Most importantly, assure them that their love for their deceased parent will always be there. Keepsakes like thumbprint jewelry or cremation jewelry for ashes will be tangible reminders that their deceased parent lives on.

Share Your Loss & Your Fears

When you are planning to remarry, it is safe to conclude that some time has passed between now and your spouse's death. Every member has started the healing process and is not as vulnerable, overwhelmed, and lost as before. The extremely volatile emotions have subsided.

This might be a good time to speak to the kids, especially the older ones. Be honest and open about your fears of spending the rest of your life alone.

Talk to them about your new “friend” and how he/she has had a positive impact on your life. Tell them that you were also twice and even thrice as scared, confused, and even angry as them during the death of their mother or father. Explain, life has to move on, and this is your way of also trying to be stronger by having another go at an opportunity of being with someone else.

Open communication plays a huge part in these situations. These honest and raw conversations may hurt but they can also be the catharsis that you and your children need.


You have to consider the existing debts of both parties and discuss payment terms. Again, this is entirely an agreement between the two of you, especially if the existing debt came into place before your marriage. Whatever decision you arrive at, ensure it is mutual and taken with a lot of thought.

The big talk on finances is something that all couples have to go through. Some would prefer to keep their financial accounts separate but it is wise to have a joint account set up for shared  daily expenses along with individual personal accounts. This might also help assuage any fears you may have of putting all your assets together in one account.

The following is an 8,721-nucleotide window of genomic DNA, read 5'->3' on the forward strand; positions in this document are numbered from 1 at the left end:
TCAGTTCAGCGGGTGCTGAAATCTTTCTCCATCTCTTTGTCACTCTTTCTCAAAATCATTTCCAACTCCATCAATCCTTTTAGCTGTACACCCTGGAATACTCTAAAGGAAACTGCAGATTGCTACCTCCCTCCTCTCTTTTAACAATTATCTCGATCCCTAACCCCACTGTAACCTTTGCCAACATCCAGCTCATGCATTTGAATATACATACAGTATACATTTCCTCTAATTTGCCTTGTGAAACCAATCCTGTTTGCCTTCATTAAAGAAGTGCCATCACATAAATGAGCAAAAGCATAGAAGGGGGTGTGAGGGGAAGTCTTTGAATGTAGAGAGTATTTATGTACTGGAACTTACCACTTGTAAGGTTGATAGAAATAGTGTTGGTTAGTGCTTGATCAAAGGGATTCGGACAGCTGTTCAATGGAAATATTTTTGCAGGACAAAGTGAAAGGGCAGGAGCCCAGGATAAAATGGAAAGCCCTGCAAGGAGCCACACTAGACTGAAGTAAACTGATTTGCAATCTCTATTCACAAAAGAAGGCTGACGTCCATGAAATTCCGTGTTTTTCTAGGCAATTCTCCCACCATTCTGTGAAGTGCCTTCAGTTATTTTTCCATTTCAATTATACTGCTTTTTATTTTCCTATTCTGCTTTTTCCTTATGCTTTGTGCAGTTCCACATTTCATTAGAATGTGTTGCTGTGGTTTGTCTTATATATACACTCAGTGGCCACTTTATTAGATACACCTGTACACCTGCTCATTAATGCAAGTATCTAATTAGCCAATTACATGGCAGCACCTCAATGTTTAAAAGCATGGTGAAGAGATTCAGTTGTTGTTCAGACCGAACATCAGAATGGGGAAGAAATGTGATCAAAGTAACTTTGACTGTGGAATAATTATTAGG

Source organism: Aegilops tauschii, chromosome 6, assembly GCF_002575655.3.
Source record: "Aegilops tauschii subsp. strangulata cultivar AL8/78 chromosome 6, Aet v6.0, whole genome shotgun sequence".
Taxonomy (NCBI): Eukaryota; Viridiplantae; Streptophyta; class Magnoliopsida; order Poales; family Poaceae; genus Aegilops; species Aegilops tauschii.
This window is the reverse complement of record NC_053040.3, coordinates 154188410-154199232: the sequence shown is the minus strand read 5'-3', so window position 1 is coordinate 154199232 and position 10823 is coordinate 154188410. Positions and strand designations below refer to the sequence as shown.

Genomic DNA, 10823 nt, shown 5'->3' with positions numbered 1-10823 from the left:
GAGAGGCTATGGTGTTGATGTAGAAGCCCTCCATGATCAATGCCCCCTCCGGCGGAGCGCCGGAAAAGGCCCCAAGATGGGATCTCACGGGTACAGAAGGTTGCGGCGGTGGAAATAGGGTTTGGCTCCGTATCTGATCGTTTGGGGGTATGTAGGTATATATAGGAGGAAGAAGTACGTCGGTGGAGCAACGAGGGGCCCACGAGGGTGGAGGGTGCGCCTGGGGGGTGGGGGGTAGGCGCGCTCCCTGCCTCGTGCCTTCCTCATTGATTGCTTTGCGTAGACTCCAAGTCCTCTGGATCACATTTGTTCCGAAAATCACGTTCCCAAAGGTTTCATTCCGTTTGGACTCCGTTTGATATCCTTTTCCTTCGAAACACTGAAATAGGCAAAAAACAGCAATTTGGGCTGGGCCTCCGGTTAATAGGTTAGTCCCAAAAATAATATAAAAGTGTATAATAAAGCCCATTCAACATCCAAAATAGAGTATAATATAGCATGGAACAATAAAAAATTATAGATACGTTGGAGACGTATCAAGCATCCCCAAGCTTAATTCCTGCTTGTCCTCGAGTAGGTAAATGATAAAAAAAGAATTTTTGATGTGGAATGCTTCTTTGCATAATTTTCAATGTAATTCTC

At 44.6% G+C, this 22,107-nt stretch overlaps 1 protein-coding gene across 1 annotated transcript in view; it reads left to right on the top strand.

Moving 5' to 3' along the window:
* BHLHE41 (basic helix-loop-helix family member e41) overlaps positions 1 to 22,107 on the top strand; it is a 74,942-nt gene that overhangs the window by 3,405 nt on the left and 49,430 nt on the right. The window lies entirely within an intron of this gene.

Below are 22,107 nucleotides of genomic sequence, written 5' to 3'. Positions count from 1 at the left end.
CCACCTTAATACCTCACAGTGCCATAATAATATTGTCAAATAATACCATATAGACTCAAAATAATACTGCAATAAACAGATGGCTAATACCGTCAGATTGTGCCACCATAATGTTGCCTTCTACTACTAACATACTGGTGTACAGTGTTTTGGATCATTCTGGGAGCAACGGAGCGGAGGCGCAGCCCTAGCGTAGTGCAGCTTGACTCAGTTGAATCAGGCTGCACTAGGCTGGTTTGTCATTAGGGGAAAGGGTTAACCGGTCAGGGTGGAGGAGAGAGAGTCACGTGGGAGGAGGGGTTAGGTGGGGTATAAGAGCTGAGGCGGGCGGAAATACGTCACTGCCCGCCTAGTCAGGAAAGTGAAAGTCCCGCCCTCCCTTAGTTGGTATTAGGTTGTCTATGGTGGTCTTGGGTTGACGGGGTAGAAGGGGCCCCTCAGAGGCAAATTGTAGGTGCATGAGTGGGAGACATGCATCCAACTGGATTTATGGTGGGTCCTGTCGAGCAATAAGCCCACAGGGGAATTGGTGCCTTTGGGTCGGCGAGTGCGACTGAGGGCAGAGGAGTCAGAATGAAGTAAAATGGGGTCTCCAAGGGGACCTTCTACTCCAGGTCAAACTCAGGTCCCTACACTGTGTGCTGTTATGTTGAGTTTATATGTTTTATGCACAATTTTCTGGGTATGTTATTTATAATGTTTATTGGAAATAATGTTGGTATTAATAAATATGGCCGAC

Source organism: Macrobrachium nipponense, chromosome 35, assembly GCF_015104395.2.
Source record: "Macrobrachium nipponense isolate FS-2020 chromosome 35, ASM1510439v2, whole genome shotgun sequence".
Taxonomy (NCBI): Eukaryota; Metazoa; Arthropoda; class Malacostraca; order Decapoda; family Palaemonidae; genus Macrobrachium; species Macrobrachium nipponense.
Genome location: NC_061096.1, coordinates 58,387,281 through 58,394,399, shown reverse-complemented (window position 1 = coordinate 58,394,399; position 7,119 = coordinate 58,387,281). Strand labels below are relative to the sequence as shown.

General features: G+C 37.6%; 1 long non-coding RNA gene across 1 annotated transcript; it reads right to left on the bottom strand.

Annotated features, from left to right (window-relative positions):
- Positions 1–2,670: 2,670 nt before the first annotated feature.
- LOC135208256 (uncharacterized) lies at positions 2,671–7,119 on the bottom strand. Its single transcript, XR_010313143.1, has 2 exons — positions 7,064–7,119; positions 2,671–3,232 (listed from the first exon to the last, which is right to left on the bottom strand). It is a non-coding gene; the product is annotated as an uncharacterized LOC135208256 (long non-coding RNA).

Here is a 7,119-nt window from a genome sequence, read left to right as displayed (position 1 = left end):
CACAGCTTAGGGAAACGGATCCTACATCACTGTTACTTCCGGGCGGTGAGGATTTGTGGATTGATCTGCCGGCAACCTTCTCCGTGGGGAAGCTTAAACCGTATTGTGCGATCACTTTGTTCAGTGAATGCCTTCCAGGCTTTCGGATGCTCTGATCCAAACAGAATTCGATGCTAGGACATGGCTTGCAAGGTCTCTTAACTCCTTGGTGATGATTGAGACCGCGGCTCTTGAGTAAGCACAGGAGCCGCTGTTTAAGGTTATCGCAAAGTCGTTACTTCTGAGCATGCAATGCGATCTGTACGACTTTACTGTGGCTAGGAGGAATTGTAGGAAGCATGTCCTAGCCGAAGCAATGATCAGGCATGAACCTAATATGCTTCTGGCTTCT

Others might opt to have a single joint account, and this is also perfectly acceptable as long as you’re both comfortable with the idea.


Updating your will and documents are necessary, especially if you plan to have children together or have some profitable plans and investments in the future.

As far as having a prenup, this is a discussion that should be settled and agreed upon between you and your future spouse.


With two families involved, new traditions can be created, and holidays would be a gathering of different sets of families. Family traditions that were established before are events that can still be continued.

Some even celebrate their departed spouse's birthdays, especially when there are children, and it poses no issue at all. Family traditions and holidays should serve the purpose of binding family members together.


This might be a simple question of who’s moving to whose house or as tricky as who is moving to another state to be together. This is not a light decision and takes careful thought and planning to make certain that it is the best solution for both of you.

Both partners should be ready and willing to work on the details, discuss the pros and cons, and be prepared for any compromises the move would entail.

You should consider factors like whether the house you plan on moving into is conducive for kids or pets, the job opportunities, the neighborhood, etc.

When A Family Member Is Considering Remarrying After Loss

Lending support and compassion when a family member is considering remarrying after losing a spouse is important. Here are a few things you can do to help them with making the decision that is best for them.


You really wouldn’t understand the emotional turmoil and internal battle this person is going through. So, rather than coming down in judgement, put yourself in their shoes. Be open to discussions and look at things from the grieving member’s perspective.

Considering marriage after the death of spouse is not a crime or immoral. It is instead a massive leap of faith; one that requires tremendous courage after the pain and the loss.

Hear and understand without judgment. Just open your ears, heart, and mind as they voice out their fears, anxieties, and plans for the future. Your loved one came to you because of the confidence and trust he or she has in you. Be attentive and keep an open mind.


As much as you can, empathize with the situation of your family member. Maybe the deceased was your child and you may find it equally hard to accept the fact that their surviving spouse wants to move on.

But, show your support by being there when they need someone to talk to. Understand that this is a big step for them too, and sometimes all they need is some reassurance and kindness.

Share their joy of being able to find happiness again and understand the apprehensions that they have. This will help you create a better bond with them, one that will endure despite the absence of the person who brought the two of you together in the first place.